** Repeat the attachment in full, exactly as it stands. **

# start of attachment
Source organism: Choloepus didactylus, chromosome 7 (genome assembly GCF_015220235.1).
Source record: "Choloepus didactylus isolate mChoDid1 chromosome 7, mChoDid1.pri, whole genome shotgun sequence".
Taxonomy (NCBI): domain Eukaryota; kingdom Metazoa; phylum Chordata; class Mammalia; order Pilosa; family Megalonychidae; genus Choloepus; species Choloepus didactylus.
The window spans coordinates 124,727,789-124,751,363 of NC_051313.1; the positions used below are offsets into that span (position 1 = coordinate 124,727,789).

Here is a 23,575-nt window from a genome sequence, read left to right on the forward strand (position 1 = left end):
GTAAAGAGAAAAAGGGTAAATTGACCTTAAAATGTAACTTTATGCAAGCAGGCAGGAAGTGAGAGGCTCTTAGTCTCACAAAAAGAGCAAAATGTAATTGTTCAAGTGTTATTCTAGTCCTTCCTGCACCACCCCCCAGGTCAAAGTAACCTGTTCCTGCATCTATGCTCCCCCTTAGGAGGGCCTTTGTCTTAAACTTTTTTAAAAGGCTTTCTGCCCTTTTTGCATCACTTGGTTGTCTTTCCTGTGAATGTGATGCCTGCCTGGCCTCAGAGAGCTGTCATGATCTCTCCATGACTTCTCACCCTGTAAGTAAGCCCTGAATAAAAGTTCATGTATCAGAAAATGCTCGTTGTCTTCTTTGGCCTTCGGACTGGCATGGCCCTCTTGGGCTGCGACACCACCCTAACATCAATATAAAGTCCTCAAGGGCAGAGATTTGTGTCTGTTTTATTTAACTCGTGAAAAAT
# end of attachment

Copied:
Source organism: Choloepus didactylus, chromosome 7 (genome assembly GCF_015220235.1).
Source record: "Choloepus didactylus isolate mChoDid1 chromosome 7, mChoDid1.pri, whole genome shotgun sequence".
Taxonomy (NCBI): domain Eukaryota; kingdom Metazoa; phylum Chordata; class Mammalia; order Pilosa; family Megalonychidae; genus Choloepus; species Choloepus didactylus.
The window spans coordinates 124,727,789-124,751,363 of NC_051313.1; the positions used below are offsets into that span (position 1 = coordinate 124,727,789).

Here is a 23,575-nt window from a genome sequence, read left to right on the forward strand (position 1 = left end):
GTAAAGAGAAAAAGGGTAAATTGACCTTAAAATGTAACTTTATGCAAGCAGGCAGGAAGTGAGAGGCTCTTAGTCTCACAAAAAGAGCAAAATGTAATTGTTCAAGTGTTATTCTAGTCCTTCCTGCACCACCCCCCAGGTCAAAGTAACCTGTTCCTGCATCTATGCTCCCCCTTAGGAGGGCCTTTGTCTTAAACTTTTTTAAAAGGCTTTCTGCCCTTTTTGCATCACTTGGTTGTCTTTCCTGTGAATGTGATGCCTGCCTGGCCTCAGAGAGCTGTCATGATCTCTCCATGACTTCTCACCCTGTAAGTAAGCCCTGAATAAAAGTTCATGTATCAGAAAATGCTCGTTGTCTTCTTTGGCCTTCGGACTGGCATGGCCCTCTTGGGCTGCGACACCACCCTAACATCAATATAAAGTCCTCAAGGGCAGAGATTTGTGTCTGTTTTATTTAACTCGTGAAAAAT